Skip to 0 minutes and 10 seconds Like many European cities in 2014, Bristol marked the 100th anniversary of the outbreak of the First World War - a conflict that dramatically changed the map of Europe. We know that it was the assassination of a single man, Archduke Franz Ferdinand that started that conflict. But what exactly was he Archduke of and why did this trigger a conflict that scarred the whole of Europe? Imagine a map of Europe. If we turn back the clock 100 years we would still recognise
Skip to 0 minutes and 41 seconds many of the countries: France, Spain, Holland, Denmark. These all have more or less the same boundaries and shapes as they do today. When it comes to the south-east and centre of Europe however, things are very different. There is one very large country which no longer exists. We refer to this in English as Austria-Hungary, or the Austro-Hungarian Empire, even though that was not its name for most of its existence, and neither of the modern states which go by the names of Austria and Hungary covers the same territory.
Skip to 1 minute and 16 seconds So let us look at that map from 100 years ago: Here is Austria-Hungary before the First World War. You will recognise the names of some of its regions. Austria-Hungary was the product of hundreds of years of military conquests and diplomacy by its imperial rulers, the Habsburg royal family. It was said that while other dynasties fought their enemies, the Habsburgs ensured that they married their sons and daughters to other ruling families. And this is Franz Joseph the I, Emperor of Austria-Hungary from 1848 to 1916, uncle of Archduke Franz Ferdinand. His official title stretched over two pages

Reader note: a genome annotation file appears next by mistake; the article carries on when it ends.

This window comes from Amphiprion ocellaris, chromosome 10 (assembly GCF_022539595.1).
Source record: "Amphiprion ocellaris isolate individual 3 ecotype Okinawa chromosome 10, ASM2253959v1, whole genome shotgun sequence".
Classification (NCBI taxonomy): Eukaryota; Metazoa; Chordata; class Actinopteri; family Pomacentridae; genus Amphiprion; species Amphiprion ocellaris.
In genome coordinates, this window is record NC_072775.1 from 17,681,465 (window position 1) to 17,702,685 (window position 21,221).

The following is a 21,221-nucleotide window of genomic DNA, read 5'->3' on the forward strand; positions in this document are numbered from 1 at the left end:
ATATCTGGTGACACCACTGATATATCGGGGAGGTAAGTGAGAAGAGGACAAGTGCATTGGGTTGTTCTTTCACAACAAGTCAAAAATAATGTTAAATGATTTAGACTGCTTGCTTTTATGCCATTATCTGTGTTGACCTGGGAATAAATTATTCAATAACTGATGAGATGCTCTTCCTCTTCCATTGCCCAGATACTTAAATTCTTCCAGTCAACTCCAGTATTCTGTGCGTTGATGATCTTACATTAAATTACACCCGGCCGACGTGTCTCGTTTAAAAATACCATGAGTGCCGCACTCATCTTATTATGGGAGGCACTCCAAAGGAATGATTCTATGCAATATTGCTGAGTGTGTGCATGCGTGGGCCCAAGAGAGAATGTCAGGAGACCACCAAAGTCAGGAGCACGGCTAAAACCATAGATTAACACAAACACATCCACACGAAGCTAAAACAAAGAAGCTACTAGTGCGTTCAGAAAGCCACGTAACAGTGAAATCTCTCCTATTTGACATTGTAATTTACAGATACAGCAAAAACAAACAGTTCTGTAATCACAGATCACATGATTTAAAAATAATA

Skip to 1 minute and 57 seconds and named all of the territories he ruled: Franz Joseph the First, by God’s Grace Emperor of Austria, King of Hungary and Bohemia, King of Lombardy and Venice, Dalmatia, Croatia and so on. Where maps of this lost Empire become interesting for the historian and linguist is when they represent the different language speakers and where they were at the time. Here is the language map of Austria-Hungary before the First World War. In the terms of the Habsburg bureaucracy these language groups were referred to as ‘Nationen’ or ‘nations’. The English rubric of the time calls them ‘races’. Nowadays we would say ethnic or linguistic minorities. And that in itself is an important point.
Skip to 2 minutes and 43 seconds Everyone in this patchwork of languages was in one sense or another in a minority. It would not be too bold to suggest that this map predicts much of what follows in the 20th century - if we assume that the course of that century is mapped out by conflicts over what is and is not a ‘nation’, an ethnicity, an identity.
Skip to 3 minutes and 4 seconds As the Yiddish linguist Max Weinrich once put it: ‘A language is a dialect with an army and a navy’. Each of the groups on our map will struggle to achieve national status for their language over the following 100 years. Some of these conflicts, like that in Ukraine, part of which was in the Austro-Hungarian Empire, are not over. If we look at the different groups represented on the map we can use some examples to show what I mean. Let us take a group at the centre - the Hungarian speakers, or Magyars as they call themselves. In 1912 they represented around 20% of the population, second largest group after the German speakers.